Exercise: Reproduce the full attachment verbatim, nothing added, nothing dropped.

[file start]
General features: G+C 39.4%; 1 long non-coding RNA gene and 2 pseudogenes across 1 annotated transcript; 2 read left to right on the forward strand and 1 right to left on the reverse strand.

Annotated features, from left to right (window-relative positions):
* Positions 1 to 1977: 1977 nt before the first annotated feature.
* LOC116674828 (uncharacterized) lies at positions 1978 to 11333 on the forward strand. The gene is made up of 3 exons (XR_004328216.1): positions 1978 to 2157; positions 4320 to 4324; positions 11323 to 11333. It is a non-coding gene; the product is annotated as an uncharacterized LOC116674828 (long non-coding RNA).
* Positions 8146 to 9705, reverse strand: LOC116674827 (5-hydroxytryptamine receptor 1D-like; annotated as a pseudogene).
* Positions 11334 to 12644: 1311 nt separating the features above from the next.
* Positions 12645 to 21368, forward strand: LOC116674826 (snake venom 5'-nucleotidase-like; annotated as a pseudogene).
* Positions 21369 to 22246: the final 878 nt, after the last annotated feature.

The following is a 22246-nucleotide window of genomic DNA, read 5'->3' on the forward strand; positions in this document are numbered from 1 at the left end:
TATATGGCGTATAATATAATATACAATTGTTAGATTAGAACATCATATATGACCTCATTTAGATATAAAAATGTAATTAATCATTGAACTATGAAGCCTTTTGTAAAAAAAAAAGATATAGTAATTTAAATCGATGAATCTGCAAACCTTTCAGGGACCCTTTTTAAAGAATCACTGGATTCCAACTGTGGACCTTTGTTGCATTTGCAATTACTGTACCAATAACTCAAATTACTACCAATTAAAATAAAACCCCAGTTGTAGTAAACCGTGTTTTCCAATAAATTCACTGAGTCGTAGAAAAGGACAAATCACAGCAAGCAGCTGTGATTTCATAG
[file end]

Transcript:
General features: G+C 39.4%; 1 long non-coding RNA gene and 2 pseudogenes across 1 annotated transcript; 2 read left to right on the forward strand and 1 right to left on the reverse strand.

Annotated features, from left to right (window-relative positions):
* Positions 1 to 1977: 1977 nt before the first annotated feature.
* LOC116674828 (uncharacterized) lies at positions 1978 to 11333 on the forward strand. The gene is made up of 3 exons (XR_004328216.1): positions 1978 to 2157; positions 4320 to 4324; positions 11323 to 11333. It is a non-coding gene; the product is annotated as an uncharacterized LOC116674828 (long non-coding RNA).
* Positions 8146 to 9705, reverse strand: LOC116674827 (5-hydroxytryptamine receptor 1D-like; annotated as a pseudogene).
* Positions 11334 to 12644: 1311 nt separating the features above from the next.
* Positions 12645 to 21368, forward strand: LOC116674826 (snake venom 5'-nucleotidase-like; annotated as a pseudogene).
* Positions 21369 to 22246: the final 878 nt, after the last annotated feature.

The following is a 22246-nucleotide window of genomic DNA, read 5'->3' on the forward strand; positions in this document are numbered from 1 at the left end:
TATATGGCGTATAATATAATATACAATTGTTAGATTAGAACATCATATATGACCTCATTTAGATATAAAAATGTAATTAATCATTGAACTATGAAGCCTTTTGTAAAAAAAAAAGATATAGTAATTTAAATCGATGAATCTGCAAACCTTTCAGGGACCCTTTTTAAAGAATCACTGGATTCCAACTGTGGACCTTTGTTGCATTTGCAATTACTGTACCAATAACTCAAATTACTACCAATTAAAATAAAACCCCAGTTGTAGTAAACCGTGTTTTCCAATAAATTCACTGAGTCGTAGAAAAGGACAAATCACAGCAAGCAGCTGTGATTTCATAG